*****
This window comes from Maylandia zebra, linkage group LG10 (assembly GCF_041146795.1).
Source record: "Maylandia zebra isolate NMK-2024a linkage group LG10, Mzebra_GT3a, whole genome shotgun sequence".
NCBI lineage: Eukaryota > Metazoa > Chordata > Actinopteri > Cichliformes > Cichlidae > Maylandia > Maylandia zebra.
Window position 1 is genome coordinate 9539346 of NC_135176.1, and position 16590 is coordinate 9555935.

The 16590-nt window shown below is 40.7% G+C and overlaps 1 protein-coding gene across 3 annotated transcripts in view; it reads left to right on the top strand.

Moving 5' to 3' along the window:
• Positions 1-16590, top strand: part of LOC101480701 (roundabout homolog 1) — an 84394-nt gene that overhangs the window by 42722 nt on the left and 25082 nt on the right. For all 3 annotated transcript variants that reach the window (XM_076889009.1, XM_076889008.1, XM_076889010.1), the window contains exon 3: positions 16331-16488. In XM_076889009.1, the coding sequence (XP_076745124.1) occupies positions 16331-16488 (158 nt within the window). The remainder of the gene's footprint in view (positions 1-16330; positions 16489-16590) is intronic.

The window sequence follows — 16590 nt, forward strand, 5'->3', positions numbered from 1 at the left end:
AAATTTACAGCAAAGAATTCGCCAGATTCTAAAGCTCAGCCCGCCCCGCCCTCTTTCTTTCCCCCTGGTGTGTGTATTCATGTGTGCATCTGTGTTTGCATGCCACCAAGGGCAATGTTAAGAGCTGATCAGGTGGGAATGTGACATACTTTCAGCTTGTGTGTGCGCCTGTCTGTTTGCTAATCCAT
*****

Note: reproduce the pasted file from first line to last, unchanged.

This window comes from Maylandia zebra, linkage group LG10 (assembly GCF_041146795.1).
Source record: "Maylandia zebra isolate NMK-2024a linkage group LG10, Mzebra_GT3a, whole genome shotgun sequence".
NCBI lineage: Eukaryota > Metazoa > Chordata > Actinopteri > Cichliformes > Cichlidae > Maylandia > Maylandia zebra.
Window position 1 is genome coordinate 9539346 of NC_135176.1, and position 16590 is coordinate 9555935.

The 16590-nt window shown below is 40.7% G+C and overlaps 1 protein-coding gene across 3 annotated transcripts in view; it reads left to right on the top strand.

Moving 5' to 3' along the window:
• Positions 1-16590, top strand: part of LOC101480701 (roundabout homolog 1) — an 84394-nt gene that overhangs the window by 42722 nt on the left and 25082 nt on the right. For all 3 annotated transcript variants that reach the window (XM_076889009.1, XM_076889008.1, XM_076889010.1), the window contains exon 3: positions 16331-16488. In XM_076889009.1, the coding sequence (XP_076745124.1) occupies positions 16331-16488 (158 nt within the window). The remainder of the gene's footprint in view (positions 1-16330; positions 16489-16590) is intronic.

The window sequence follows — 16590 nt, forward strand, 5'->3', positions numbered from 1 at the left end:
AAATTTACAGCAAAGAATTCGCCAGATTCTAAAGCTCAGCCCGCCCCGCCCTCTTTCTTTCCCCCTGGTGTGTGTATTCATGTGTGCATCTGTGTTTGCATGCCACCAAGGGCAATGTTAAGAGCTGATCAGGTGGGAATGTGACATACTTTCAGCTTGTGTGTGCGCCTGTCTGTTTGCTAATCCAT